Table 15i. Antiretroviral Therapy-Associated Adverse Effects and Management Recommendations—Nephrotoxic Effects

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Table 15i. Antiretroviral Therapy-Associated Adverse Effects and Management Recommendations—Nephrotoxic Effects
Adverse Effects Associated ARVs Onset/Clinical Manifestations Estimated Frequency Risk Factors Prevention/Monitoring Management
Urolithiasis/ Nephrolithiasis ATV

DRV causes crystalluria, but it is not associated with nephrolithiasis.
Onset:
  • Weeks to months after starting therapy
Clinical Findings:
  • Crystalluria
  • Hematuria
  • Pyuria
  • Flank pain
  • Increased creatinine levels in some cases
ATV-related nephrolithiasis occurs in <10% of patients and has been reported after stopping ATV. In adults, elevated urine pH (>5.7)

The risk factors in children are unknown.
Prevention:
  • Maintain adequate hydration.
Monitoring:
  • Obtain urinalysis at least every 6–12 months.
Provide adequate hydration and pain control. Consider using another ARV drug in place of ATV.
Renal Dysfunction TDF Onset:
  • Variable; in adults, renal dysfunction may occur weeks to months after initiating therapy.
  • Hypophosphatemia appears at a median of 18 months.
  • Glucosuria may occur after 1 year of therapy.
  • Abnormal urine protein/osmolality ratio may be an early indicator.
Presentation
More Common:
  • Increased serum creatinine levels, proteinuria, normoglycemic glucosuria
  • Increased urinary protein/creatinine ratio and albumin/creatinine ratio
  • Hypophosphatemia, usually asymptomatic; may present with bone and muscle pain or muscle weakness
Less Common:
  • Renal failure, acute tubular necrosis, Fanconi syndrome, proximal renal tubulopathy, interstitial nephritis, nephrogenic diabetes insipidus with polyuria
Adults:
  • Approximately 2% of adults experience increased serum creatinine levels.
  • Approximately 0.5% of adults experience severe renal complications.
Children:
  • Approximately 4% of children experience hypophosphatemia or proximal tubulopathy; frequency increases with prolonged TDF therapy and advanced HIV infection.
Risk May Increase in Children with the Following Characteristics:
  • Aged >6 years
  • Black race, Hispanic/Latino ethnicity
  • Advanced HIV infection
  • Hypertension
  • Diabetes
  • Concurrent use of PIs (especially LPV/r) and preexisting renal dysfunction
  • Longer duration of TDF treatment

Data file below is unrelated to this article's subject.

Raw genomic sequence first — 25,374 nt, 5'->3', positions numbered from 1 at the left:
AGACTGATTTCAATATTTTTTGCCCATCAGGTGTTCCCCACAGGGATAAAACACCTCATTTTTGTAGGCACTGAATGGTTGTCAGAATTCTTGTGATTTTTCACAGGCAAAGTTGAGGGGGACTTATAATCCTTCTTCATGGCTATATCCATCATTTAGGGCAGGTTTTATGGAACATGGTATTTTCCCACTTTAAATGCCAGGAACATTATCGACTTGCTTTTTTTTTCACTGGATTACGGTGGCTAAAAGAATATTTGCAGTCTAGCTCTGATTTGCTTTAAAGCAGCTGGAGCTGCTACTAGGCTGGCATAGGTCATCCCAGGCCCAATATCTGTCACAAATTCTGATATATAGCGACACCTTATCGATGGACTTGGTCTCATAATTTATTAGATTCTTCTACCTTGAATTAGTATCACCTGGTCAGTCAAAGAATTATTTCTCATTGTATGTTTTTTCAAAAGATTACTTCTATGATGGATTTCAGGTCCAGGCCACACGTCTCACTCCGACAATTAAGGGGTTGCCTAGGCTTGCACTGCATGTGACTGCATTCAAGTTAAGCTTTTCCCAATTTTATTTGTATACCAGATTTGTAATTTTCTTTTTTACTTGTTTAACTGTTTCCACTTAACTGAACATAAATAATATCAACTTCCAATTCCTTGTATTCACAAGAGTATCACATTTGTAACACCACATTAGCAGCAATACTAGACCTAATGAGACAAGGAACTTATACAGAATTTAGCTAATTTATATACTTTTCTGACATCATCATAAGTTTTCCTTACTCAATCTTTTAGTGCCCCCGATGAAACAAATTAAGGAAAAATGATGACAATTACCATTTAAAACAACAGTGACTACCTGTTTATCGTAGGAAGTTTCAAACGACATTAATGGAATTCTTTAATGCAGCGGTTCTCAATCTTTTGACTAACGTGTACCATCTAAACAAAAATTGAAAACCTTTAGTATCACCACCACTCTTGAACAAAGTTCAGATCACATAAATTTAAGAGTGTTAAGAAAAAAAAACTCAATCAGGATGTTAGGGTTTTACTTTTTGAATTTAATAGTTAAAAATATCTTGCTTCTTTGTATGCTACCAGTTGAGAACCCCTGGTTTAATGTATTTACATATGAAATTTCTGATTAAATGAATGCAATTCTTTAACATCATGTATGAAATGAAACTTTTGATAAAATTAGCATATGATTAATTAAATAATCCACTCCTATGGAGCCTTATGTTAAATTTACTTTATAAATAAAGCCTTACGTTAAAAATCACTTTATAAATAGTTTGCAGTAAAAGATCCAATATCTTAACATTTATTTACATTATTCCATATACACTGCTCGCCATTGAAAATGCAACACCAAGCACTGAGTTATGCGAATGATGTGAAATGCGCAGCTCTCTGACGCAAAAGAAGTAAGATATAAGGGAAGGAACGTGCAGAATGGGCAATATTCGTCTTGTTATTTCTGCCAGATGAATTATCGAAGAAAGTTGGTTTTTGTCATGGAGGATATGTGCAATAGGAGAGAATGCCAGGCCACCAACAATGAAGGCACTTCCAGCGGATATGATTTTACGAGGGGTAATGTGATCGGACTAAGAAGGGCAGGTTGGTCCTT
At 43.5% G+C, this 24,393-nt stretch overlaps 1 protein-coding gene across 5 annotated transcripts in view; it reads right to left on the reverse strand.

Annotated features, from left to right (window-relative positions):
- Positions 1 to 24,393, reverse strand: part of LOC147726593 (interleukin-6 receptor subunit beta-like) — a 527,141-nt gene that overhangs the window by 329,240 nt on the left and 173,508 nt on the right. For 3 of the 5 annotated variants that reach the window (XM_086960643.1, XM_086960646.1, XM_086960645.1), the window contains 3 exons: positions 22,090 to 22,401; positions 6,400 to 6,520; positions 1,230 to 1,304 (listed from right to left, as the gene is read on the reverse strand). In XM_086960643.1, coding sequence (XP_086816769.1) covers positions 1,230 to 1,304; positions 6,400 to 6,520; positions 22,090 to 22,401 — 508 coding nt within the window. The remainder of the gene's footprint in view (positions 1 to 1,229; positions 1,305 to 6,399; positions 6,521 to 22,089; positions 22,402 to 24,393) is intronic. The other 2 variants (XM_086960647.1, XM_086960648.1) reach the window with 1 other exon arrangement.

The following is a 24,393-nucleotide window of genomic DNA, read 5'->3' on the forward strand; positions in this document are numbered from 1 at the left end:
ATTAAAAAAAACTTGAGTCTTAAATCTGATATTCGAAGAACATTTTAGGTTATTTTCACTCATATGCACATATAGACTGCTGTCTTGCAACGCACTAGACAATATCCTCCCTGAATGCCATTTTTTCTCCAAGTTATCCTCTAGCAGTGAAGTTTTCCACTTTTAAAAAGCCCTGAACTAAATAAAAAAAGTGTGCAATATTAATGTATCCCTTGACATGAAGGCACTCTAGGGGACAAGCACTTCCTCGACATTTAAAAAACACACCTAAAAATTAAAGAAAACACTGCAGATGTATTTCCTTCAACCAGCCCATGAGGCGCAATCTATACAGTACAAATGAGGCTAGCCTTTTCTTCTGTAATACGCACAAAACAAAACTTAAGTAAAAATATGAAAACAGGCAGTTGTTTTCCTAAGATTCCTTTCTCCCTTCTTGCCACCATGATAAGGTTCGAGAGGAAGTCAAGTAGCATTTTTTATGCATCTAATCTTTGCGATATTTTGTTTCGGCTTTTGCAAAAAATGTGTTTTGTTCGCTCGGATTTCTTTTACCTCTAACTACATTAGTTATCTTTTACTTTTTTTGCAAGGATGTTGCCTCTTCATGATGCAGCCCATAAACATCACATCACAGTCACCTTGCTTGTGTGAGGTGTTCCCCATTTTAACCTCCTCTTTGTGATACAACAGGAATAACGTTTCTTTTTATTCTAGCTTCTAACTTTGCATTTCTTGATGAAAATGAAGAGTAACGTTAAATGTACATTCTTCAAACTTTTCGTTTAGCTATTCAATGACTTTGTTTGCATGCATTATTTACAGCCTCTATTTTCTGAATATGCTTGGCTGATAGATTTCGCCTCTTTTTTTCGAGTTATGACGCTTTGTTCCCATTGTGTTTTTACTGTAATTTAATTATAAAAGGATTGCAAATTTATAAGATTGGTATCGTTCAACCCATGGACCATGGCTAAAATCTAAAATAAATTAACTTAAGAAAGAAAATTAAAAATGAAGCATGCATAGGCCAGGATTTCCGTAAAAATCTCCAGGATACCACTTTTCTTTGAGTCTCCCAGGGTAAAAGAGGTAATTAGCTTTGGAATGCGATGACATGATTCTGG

• The presence of the apolipoprotein L1 variants G1 and G2 appears to increase the risk of renal abnormality in children with HIV. These alleles are more common in persons of black descent.
Monitor urine protein, urine glucose, and serum creatinine at 3- to 6-month intervals. Some Panel members routinely monitor serum phosphate levels in patients who are taking TDF.

Measure serum phosphate if the patient experiences persistent proteinuria or glucosuria or has symptoms of bone pain, muscle pain, or weakness.

Because toxicity risk increases with the duration of TDF treatment, do not decrease the frequency of monitoring over time.
If TDF is the likely cause, consider using an alternative ARV drug. TAF has significantly less toxicity than TDF.
Elevation in Serum Creatinine DTG, COBI, RPV, BIC Onset:
  • Within a month of starting treatment
Presentation:
  • Asymptomatic. These drugs decrease renal tubular secretion of creatinine, leading to an increase in serum creatinine levels without a true change in eGFR.
Common

Clinicians need to distinguish between a true change in eGFR and other causes. A true change may be associated with other medical conditions, the continuing rise of serum creatinine levels over time, and albuminuria.
The risk factors in children are unknown. Monitor serum creatinine. Assess for renal dysfunction if serum creatinine increases by >0.4 mg/dL or if increases continue over time. No need to change therapy.

Reassure the patient about the benign nature of the laboratory abnormality.
Key: ARV = antiretroviral; ATV = atazanavir; BIC = bictegravir; COBI = cobicistat; DRV = darunavir; DTG = dolutegravir; eGFR = estimated glomerular filtration rate; LPV/r = lopinavir/ritonavir; mg/dL = milligrams per deciliter; PI = protease inhibitor; RPV = rilpivirine; TAF = tenofovir alafenamide; TDF = tenofovir disoproxil fumarate